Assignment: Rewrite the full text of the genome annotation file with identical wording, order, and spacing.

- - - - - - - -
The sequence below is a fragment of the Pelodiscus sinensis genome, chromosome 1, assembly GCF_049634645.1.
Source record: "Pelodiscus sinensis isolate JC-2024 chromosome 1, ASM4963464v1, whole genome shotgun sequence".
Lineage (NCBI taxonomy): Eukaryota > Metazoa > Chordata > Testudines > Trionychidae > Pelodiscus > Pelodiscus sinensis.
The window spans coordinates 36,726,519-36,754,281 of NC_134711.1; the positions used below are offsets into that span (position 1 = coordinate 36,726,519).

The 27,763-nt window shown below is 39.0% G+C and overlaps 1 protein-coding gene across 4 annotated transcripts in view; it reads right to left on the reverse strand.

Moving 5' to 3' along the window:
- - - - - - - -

The sequence below is a fragment of the Pelodiscus sinensis genome, chromosome 1, assembly GCF_049634645.1.
Source record: "Pelodiscus sinensis isolate JC-2024 chromosome 1, ASM4963464v1, whole genome shotgun sequence".
Lineage (NCBI taxonomy): Eukaryota > Metazoa > Chordata > Testudines > Trionychidae > Pelodiscus > Pelodiscus sinensis.
The window spans coordinates 36,726,519-36,754,281 of NC_134711.1; the positions used below are offsets into that span (position 1 = coordinate 36,726,519).

The 27,763-nt window shown below is 39.0% G+C and overlaps 1 protein-coding gene across 4 annotated transcripts in view; it reads right to left on the reverse strand.

Moving 5' to 3' along the window: